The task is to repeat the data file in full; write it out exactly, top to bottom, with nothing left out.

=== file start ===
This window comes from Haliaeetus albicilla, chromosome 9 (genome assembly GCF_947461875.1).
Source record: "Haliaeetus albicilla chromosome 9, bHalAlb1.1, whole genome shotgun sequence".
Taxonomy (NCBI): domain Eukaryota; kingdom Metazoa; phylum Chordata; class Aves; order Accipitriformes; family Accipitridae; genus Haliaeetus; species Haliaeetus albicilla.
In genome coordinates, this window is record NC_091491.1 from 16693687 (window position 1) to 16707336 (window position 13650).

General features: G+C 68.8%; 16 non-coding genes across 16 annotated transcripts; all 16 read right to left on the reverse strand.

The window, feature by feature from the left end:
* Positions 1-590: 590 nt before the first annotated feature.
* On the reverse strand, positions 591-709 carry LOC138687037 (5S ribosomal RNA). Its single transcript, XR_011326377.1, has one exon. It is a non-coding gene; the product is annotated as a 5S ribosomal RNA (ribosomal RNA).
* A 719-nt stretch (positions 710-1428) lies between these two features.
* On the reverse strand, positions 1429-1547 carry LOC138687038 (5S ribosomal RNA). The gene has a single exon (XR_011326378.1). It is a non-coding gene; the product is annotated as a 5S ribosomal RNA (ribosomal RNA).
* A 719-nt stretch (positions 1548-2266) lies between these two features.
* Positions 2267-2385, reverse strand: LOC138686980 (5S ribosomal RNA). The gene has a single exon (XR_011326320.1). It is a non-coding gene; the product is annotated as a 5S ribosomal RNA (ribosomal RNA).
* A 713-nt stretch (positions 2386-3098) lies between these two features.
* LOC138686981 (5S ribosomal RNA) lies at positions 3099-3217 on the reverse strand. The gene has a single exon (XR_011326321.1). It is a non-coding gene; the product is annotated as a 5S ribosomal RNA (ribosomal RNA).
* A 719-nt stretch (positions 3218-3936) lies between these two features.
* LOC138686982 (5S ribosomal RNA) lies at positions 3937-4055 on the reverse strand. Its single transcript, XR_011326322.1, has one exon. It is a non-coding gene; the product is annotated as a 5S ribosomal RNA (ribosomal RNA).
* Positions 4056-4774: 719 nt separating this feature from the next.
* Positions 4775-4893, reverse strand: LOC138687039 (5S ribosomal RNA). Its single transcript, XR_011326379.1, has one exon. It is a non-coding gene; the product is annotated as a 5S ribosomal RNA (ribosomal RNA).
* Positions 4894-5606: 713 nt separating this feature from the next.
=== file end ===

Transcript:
This window comes from Haliaeetus albicilla, chromosome 9 (genome assembly GCF_947461875.1).
Source record: "Haliaeetus albicilla chromosome 9, bHalAlb1.1, whole genome shotgun sequence".
Taxonomy (NCBI): domain Eukaryota; kingdom Metazoa; phylum Chordata; class Aves; order Accipitriformes; family Accipitridae; genus Haliaeetus; species Haliaeetus albicilla.
In genome coordinates, this window is record NC_091491.1 from 16693687 (window position 1) to 16707336 (window position 13650).

General features: G+C 68.8%; 16 non-coding genes across 16 annotated transcripts; all 16 read right to left on the reverse strand.

The window, feature by feature from the left end:
* Positions 1-590: 590 nt before the first annotated feature.
* On the reverse strand, positions 591-709 carry LOC138687037 (5S ribosomal RNA). Its single transcript, XR_011326377.1, has one exon. It is a non-coding gene; the product is annotated as a 5S ribosomal RNA (ribosomal RNA).
* A 719-nt stretch (positions 710-1428) lies between these two features.
* On the reverse strand, positions 1429-1547 carry LOC138687038 (5S ribosomal RNA). The gene has a single exon (XR_011326378.1). It is a non-coding gene; the product is annotated as a 5S ribosomal RNA (ribosomal RNA).
* A 719-nt stretch (positions 1548-2266) lies between these two features.
* Positions 2267-2385, reverse strand: LOC138686980 (5S ribosomal RNA). The gene has a single exon (XR_011326320.1). It is a non-coding gene; the product is annotated as a 5S ribosomal RNA (ribosomal RNA).
* A 713-nt stretch (positions 2386-3098) lies between these two features.
* LOC138686981 (5S ribosomal RNA) lies at positions 3099-3217 on the reverse strand. The gene has a single exon (XR_011326321.1). It is a non-coding gene; the product is annotated as a 5S ribosomal RNA (ribosomal RNA).
* A 719-nt stretch (positions 3218-3936) lies between these two features.
* LOC138686982 (5S ribosomal RNA) lies at positions 3937-4055 on the reverse strand. Its single transcript, XR_011326322.1, has one exon. It is a non-coding gene; the product is annotated as a 5S ribosomal RNA (ribosomal RNA).
* Positions 4056-4774: 719 nt separating this feature from the next.
* Positions 4775-4893, reverse strand: LOC138687039 (5S ribosomal RNA). Its single transcript, XR_011326379.1, has one exon. It is a non-coding gene; the product is annotated as a 5S ribosomal RNA (ribosomal RNA).
* Positions 4894-5606: 713 nt separating this feature from the next.